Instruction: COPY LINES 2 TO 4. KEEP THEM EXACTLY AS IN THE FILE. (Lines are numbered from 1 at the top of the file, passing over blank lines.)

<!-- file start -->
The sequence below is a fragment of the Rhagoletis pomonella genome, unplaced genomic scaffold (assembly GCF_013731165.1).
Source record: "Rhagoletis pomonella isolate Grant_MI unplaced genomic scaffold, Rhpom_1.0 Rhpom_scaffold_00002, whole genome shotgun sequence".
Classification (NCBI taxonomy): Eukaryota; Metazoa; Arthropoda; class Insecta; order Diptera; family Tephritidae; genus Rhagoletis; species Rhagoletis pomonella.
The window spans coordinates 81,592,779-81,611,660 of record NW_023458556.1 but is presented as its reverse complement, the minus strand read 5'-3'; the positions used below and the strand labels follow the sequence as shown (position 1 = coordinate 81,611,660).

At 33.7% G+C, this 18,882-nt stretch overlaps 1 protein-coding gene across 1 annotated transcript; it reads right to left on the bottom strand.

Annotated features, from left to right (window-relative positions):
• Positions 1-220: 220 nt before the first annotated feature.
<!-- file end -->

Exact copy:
Source record: "Rhagoletis pomonella isolate Grant_MI unplaced genomic scaffold, Rhpom_1.0 Rhpom_scaffold_00002, whole genome shotgun sequence".
Classification (NCBI taxonomy): Eukaryota; Metazoa; Arthropoda; class Insecta; order Diptera; family Tephritidae; genus Rhagoletis; species Rhagoletis pomonella.
The window spans coordinates 81,592,779-81,611,660 of record NW_023458556.1 but is presented as its reverse complement, the minus strand read 5'-3'; the positions used below and the strand labels follow the sequence as shown (position 1 = coordinate 81,611,660).